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Study: Women Assigned "the New Office Housework"

Here's why so many women are considering leaving the workforce

As the pandemic stretches into its 18th month, the burnout that comes with a surge in coronavirus cases and uncertainty about returning to the office has pushed many employees to their limits. New data from Lean In and McKinsey & Company, however, shows that the gap between women and men who feel burned out has nearly doubled — and that disparity is driving more women to consider downshifting their career or leaving the workforce altogether.

In its annual “Women in the Workplace” report, Lean In and McKinsey & Company found that one in three women has considered changing or leaving her job in the past year, compared with one in four women who were surveyed in 2020. While both men and women are reporting higher rates of burnout this year compared with last year, the gap between men and women who feel overwhelmed has nearly doubled: 42 percent of women and 35 percent of men say they are burned out, compared with 32 percent of women and 28 percent of men last year.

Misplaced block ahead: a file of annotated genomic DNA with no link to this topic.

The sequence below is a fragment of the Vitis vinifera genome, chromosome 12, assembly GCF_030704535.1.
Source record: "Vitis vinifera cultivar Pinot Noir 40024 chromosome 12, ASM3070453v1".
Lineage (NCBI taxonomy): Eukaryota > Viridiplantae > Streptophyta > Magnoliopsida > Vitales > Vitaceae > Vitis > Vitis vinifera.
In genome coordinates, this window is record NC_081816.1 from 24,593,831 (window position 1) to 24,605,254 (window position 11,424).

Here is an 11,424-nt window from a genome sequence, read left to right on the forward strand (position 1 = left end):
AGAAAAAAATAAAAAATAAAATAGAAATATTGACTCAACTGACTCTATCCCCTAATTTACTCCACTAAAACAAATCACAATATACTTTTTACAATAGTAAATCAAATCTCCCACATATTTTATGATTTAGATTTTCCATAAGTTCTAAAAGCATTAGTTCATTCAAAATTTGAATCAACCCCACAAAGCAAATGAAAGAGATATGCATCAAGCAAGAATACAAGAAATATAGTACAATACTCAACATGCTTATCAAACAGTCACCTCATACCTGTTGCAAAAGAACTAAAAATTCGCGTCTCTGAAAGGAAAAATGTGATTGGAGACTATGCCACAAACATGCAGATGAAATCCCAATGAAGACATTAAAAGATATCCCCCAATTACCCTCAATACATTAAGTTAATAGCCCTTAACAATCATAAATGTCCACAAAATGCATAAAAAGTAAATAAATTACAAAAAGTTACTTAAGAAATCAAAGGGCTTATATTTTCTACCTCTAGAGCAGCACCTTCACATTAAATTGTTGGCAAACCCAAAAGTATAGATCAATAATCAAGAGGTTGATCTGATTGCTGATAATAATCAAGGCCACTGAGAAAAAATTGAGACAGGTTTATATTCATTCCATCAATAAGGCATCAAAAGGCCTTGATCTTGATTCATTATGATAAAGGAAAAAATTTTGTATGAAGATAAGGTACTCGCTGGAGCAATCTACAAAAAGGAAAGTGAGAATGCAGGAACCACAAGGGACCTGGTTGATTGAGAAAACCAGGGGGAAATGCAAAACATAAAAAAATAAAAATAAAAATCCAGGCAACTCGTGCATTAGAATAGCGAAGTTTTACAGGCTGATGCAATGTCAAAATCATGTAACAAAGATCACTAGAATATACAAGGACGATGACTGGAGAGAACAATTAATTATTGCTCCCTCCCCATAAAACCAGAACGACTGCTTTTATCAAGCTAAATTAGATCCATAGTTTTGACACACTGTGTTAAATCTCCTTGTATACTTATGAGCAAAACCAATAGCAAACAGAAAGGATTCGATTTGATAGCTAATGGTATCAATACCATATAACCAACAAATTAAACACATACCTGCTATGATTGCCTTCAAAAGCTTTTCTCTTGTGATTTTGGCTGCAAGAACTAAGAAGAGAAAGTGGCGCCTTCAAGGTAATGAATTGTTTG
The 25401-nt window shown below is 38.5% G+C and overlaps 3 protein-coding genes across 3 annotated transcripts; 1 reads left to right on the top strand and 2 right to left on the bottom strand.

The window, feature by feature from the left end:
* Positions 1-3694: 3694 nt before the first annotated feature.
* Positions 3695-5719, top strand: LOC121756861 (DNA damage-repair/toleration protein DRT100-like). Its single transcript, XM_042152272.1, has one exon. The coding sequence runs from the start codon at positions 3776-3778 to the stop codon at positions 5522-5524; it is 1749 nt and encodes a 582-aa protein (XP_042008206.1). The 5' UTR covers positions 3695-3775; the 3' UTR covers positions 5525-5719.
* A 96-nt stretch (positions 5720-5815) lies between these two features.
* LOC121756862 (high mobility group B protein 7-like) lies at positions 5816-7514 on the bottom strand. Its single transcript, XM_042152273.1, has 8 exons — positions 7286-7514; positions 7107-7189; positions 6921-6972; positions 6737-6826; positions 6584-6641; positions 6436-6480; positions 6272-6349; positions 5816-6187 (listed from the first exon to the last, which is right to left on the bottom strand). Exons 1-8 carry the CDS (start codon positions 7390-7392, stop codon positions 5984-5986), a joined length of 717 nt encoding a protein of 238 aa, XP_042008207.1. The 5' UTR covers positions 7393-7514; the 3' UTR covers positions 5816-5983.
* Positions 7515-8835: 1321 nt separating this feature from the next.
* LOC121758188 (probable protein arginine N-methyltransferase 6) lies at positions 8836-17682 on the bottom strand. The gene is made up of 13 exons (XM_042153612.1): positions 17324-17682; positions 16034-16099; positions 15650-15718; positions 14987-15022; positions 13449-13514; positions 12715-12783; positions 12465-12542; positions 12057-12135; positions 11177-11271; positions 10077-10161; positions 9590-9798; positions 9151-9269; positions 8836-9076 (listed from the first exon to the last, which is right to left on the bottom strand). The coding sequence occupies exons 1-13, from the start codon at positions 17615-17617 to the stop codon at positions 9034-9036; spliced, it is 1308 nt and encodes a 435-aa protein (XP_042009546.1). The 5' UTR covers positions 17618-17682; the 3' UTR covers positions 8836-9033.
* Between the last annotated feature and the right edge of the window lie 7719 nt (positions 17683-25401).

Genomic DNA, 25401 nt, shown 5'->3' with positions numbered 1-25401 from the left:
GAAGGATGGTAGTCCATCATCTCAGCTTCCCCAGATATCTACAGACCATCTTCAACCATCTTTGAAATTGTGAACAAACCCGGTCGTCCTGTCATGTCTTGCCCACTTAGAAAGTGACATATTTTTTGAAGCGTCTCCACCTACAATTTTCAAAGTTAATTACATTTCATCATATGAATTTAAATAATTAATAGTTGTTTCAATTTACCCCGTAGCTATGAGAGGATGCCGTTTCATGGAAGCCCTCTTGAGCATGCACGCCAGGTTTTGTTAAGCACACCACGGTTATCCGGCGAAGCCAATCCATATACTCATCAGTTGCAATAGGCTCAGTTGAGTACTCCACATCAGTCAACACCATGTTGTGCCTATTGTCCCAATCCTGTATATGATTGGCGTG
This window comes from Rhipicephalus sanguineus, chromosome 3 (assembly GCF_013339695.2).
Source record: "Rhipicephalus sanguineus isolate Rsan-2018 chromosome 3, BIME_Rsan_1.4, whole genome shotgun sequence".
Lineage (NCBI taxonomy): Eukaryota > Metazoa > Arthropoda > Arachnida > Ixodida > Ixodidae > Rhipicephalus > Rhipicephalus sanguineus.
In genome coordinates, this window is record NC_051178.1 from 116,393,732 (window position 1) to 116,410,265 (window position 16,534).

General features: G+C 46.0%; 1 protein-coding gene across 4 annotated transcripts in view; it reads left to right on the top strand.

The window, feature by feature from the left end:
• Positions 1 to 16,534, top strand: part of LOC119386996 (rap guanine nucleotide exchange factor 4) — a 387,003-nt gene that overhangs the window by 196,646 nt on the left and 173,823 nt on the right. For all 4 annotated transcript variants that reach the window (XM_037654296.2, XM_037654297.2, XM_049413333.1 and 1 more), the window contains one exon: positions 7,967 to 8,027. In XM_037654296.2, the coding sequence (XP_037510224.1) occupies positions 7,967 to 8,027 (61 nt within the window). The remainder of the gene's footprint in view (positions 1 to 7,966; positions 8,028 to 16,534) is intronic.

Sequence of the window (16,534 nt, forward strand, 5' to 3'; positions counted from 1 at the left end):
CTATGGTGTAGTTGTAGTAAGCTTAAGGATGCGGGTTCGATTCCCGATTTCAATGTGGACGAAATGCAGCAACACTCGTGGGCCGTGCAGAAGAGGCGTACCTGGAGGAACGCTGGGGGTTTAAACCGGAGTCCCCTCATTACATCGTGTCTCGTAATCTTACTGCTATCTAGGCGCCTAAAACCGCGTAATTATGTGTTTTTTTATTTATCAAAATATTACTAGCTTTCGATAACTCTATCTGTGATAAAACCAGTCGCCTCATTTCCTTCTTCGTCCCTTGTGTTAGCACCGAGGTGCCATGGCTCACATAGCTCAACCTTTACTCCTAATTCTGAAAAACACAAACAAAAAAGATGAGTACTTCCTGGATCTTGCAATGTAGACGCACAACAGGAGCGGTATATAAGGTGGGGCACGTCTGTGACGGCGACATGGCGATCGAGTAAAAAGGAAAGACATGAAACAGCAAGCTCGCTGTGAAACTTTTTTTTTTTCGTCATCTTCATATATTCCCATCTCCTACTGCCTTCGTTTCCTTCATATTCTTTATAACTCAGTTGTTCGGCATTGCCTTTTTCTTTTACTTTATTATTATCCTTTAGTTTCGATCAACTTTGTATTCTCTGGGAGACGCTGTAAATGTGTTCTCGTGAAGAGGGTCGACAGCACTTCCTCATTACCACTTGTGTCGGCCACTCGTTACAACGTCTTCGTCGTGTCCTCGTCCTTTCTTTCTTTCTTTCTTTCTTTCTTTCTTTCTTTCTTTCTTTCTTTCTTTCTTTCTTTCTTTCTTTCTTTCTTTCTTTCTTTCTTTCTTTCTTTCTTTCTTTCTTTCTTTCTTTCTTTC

"It's really concerning," Rachel Thomas, co-founder and CEO of, said to CNBC's Make It. "Women are continuing to do a disproportionate amount of housework and child care throughout the pandemic compared to men, but on top of these obvious drivers of burnout, we see that women are taking on more work in the office around employee well-being, as well as advancing diversity, equity and inclusion (DEI) efforts, which means their workloads just going up and up and up."

Please select this link to read the complete article from CNBC.

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